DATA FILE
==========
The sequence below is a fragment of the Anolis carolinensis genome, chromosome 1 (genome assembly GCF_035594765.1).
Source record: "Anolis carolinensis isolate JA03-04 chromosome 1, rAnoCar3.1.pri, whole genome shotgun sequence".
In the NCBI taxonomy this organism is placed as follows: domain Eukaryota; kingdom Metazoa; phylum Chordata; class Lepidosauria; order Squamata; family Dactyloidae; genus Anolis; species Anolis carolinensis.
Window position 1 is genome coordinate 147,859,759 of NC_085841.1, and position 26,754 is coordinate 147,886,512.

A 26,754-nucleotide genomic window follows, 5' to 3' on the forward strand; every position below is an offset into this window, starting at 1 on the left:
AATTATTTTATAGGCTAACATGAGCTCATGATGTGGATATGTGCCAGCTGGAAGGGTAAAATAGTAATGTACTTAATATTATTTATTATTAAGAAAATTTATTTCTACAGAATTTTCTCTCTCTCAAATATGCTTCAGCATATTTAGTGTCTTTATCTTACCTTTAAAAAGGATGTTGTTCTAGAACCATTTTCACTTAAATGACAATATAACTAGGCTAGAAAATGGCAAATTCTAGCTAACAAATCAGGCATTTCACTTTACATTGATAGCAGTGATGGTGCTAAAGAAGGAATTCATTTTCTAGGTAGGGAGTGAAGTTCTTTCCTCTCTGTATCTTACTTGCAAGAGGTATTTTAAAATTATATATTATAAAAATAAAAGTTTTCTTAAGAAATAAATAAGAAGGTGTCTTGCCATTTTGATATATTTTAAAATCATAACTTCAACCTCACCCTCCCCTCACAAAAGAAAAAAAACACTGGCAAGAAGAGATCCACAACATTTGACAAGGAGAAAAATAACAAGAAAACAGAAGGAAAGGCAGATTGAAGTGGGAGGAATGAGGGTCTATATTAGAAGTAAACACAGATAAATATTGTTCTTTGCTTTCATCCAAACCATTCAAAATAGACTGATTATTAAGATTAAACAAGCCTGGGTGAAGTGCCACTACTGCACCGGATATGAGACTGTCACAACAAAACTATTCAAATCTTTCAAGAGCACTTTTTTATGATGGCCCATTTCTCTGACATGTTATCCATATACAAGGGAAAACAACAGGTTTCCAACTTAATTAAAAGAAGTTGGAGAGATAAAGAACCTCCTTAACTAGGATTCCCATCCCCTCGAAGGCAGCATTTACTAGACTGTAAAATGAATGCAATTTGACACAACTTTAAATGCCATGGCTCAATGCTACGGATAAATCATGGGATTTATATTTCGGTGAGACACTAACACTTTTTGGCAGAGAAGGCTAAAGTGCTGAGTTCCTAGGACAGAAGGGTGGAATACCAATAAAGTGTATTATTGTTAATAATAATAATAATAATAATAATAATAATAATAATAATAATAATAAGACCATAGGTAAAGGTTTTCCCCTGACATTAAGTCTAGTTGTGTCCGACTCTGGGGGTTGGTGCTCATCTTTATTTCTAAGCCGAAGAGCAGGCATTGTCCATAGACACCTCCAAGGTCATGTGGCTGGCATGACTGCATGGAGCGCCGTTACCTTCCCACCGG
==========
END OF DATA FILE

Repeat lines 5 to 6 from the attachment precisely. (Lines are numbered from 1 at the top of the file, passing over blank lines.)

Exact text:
A 26,754-nucleotide genomic window follows, 5' to 3' on the forward strand; every position below is an offset into this window, starting at 1 on the left:
AATTATTTTATAGGCTAACATGAGCTCATGATGTGGATATGTGCCAGCTGGAAGGGTAAAATAGTAATGTACTTAATATTATTTATTATTAAGAAAATTTATTTCTACAGAATTTTCTCTCTCTCAAATATGCTTCAGCATATTTAGTGTCTTTATCTTACCTTTAAAAAGGATGTTGTTCTAGAACCATTTTCACTTAAATGACAATATAACTAGGCTAGAAAATGGCAAATTCTAGCTAACAAATCAGGCATTTCACTTTACATTGATAGCAGTGATGGTGCTAAAGAAGGAATTCATTTTCTAGGTAGGGAGTGAAGTTCTTTCCTCTCTGTATCTTACTTGCAAGAGGTATTTTAAAATTATATATTATAAAAATAAAAGTTTTCTTAAGAAATAAATAAGAAGGTGTCTTGCCATTTTGATATATTTTAAAATCATAACTTCAACCTCACCCTCCCCTCACAAAAGAAAAAAAACACTGGCAAGAAGAGATCCACAACATTTGACAAGGAGAAAAATAACAAGAAAACAGAAGGAAAGGCAGATTGAAGTGGGAGGAATGAGGGTCTATATTAGAAGTAAACACAGATAAATATTGTTCTTTGCTTTCATCCAAACCATTCAAAATAGACTGATTATTAAGATTAAACAAGCCTGGGTGAAGTGCCACTACTGCACCGGATATGAGACTGTCACAACAAAACTATTCAAATCTTTCAAGAGCACTTTTTTATGATGGCCCATTTCTCTGACATGTTATCCATATACAAGGGAAAACAACAGGTTTCCAACTTAATTAAAAGAAGTTGGAGAGATAAAGAACCTCCTTAACTAGGATTCCCATCCCCTCGAAGGCAGCATTTACTAGACTGTAAAATGAATGCAATTTGACACAACTTTAAATGCCATGGCTCAATGCTACGGATAAATCATGGGATTTATATTTCGGTGAGACACTAACACTTTTTGGCAGAGAAGGCTAAAGTGCTGAGTTCCTAGGACAGAAGGGTGGAATACCAATAAAGTGTATTATTGTTAATAATAATAATAATAATAATAATAATAATAATAATAATAATAATAAGACCATAGGTAAAGGTTTTCCCCTGACATTAAGTCTAGTTGTGTCCGACTCTGGGGGTTGGTGCTCATCTTTATTTCTAAGCCGAAGAGCAGGCATTGTCCATAGACACCTCCAAGGTCATGTGGCTGGCATGACTGCATGGAGCGCCGTTACCTTCCCACCGG